Facebook Ad Boycott: Brands Pulling Ads From Facebook Over Hate Speech

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Although Facebook on Friday announced content and advertising policy changes hours after Unilever - the world's largest advertiser - announced that it is suspending advertising on Facebook, Instagram and Twitter in the US, the cascade of major advertisers "pausing" social media advertising continues.

Zuckerberg looks as anxious as ever reading from a teleprompter in a live-stream he chose to share of an internal town-hall meeting at Facebook on Friday.

Zuckerberg said there will be no exceptions to these policies.

Diageo said: "From 1 July, we will pause all paid advertising globally on major social media platforms".

"The spokesperson added, as a company, we stand for the values of togetherness and inclusion and we are resolute in our commitment to make a difference and be part of positive change".

A handful of United States companies have pulled advertising from Facebook Inc in support of a campaign that called out the social media giant for not doing enough to stop hate speech on its platforms.

The campaign specifically asks businesses not to advertise on Facebook's platforms in July, though Twitter has also always been urged to clean up alleged abuses and misinformation on its platform.

For more than a week now, the civil rights groups the NAACP and the Anti-Defamation League have been calling on all corporate brands to pause advertising on the social network through July.

Zuckerberg said the "newsworthy" exemption normally occurs "a handful of times a year", when Facebook decides to leave up a message that would ordinarily be removed for rule violations.

Zuckerberg has defended leaving the post untouched, saying Facebook should allow for as much free expression as possible.

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Citing "divisiveness and hate speech during this polarized election period in the U.S.", Unilever went on to explain in a statement, "Continuing to advertise on these platforms at this time would not add value to people and society".

While there is no evidence that any deal was struck between Trump and Zuckerberg, and the Times added that "officials at Facebook and in the administration scoff at the notion that there is some kind of secret pact", Trump seems to have been softer toward Facebook than other social media platforms. Color of Change, one of the groups backing the boycott, said that almost 100 advertisers have joined.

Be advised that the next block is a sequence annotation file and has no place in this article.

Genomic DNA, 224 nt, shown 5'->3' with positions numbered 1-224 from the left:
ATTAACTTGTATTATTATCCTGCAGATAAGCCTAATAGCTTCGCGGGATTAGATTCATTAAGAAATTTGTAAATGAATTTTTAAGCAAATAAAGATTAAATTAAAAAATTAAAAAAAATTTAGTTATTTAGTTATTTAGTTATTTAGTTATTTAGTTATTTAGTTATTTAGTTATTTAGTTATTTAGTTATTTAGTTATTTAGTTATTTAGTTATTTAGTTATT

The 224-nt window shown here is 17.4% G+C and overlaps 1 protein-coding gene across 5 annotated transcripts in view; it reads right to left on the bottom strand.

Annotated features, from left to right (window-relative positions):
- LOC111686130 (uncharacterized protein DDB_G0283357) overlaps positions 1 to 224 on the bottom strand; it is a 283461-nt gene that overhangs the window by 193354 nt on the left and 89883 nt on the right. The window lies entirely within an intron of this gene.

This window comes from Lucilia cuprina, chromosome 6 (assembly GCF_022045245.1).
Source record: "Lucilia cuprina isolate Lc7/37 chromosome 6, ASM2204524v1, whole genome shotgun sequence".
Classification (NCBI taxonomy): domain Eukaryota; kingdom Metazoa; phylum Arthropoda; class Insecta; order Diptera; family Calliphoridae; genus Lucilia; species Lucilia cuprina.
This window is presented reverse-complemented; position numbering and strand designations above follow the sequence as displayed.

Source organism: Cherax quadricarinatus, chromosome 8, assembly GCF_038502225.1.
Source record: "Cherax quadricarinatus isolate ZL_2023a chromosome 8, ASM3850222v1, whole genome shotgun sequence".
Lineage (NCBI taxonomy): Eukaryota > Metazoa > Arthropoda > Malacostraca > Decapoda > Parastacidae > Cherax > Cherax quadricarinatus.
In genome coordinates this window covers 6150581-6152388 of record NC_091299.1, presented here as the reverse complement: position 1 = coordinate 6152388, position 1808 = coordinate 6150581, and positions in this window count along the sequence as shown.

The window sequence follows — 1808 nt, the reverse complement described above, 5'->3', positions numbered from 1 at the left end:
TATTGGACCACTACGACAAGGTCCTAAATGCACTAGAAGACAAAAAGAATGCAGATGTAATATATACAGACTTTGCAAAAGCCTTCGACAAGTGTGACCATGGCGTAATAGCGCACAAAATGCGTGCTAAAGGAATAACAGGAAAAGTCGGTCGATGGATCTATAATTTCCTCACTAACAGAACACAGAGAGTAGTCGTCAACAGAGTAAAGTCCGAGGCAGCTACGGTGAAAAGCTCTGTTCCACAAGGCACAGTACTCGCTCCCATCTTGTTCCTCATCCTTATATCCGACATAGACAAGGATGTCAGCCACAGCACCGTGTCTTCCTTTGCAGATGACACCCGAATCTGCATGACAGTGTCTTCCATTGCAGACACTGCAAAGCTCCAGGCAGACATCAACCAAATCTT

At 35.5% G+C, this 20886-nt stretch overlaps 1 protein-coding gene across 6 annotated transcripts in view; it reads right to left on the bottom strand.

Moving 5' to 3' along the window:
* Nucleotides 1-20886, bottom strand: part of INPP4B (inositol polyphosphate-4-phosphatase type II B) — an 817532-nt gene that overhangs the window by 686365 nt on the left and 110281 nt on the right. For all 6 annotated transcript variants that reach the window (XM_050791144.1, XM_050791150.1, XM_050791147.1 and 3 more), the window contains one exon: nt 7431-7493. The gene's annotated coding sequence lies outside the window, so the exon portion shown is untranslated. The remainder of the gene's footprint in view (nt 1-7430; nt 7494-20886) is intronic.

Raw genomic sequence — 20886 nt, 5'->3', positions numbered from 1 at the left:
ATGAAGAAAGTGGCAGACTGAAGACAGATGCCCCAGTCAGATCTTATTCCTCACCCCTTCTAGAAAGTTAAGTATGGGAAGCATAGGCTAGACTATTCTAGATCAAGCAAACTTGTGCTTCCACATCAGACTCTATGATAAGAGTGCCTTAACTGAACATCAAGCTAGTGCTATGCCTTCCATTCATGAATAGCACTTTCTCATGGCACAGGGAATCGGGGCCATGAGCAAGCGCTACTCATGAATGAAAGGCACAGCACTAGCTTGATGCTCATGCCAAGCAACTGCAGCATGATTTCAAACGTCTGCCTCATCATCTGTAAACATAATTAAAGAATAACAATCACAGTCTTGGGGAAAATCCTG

Facebook said it would attach labels to all posts across its network that discuss the subject of voting, in a move meant to hamper any disenfranchisement of voters in the November election.

Facebook's stock dropped 8% in Friday trading, following Unilever's announcement. And it will put labels on all posts discussing voting, linking to "authoritativeinformation".

Zuckerberg also defended his company's record on removing hate speech, which he said had increased from 82.6% to 86% in the past year.

Responding to demands for more action, Facebook on Sunday acknowledged it has more work to do and is teaming up with civil rights groups and experts to develop more tools to fight hate speech.

Twitter, however, did flag such posts with a link for users to get more information about mail-in voting.

Sarah Personette, vice-president of global client solutions at Twitter, said the company's "mission is to serve the public conversation and ensure Twitter is a place where people can make human connections, seek and receive authentic and credible information, and express themselves freely and safely".

The consumer goods giant's decision is the biggest escalation so far in a campaign to force social media companies to crack down on harmful content on their platforms. Twitter said it respected the advertisers' decisions and would continue to communicate closely with them, according to the story.

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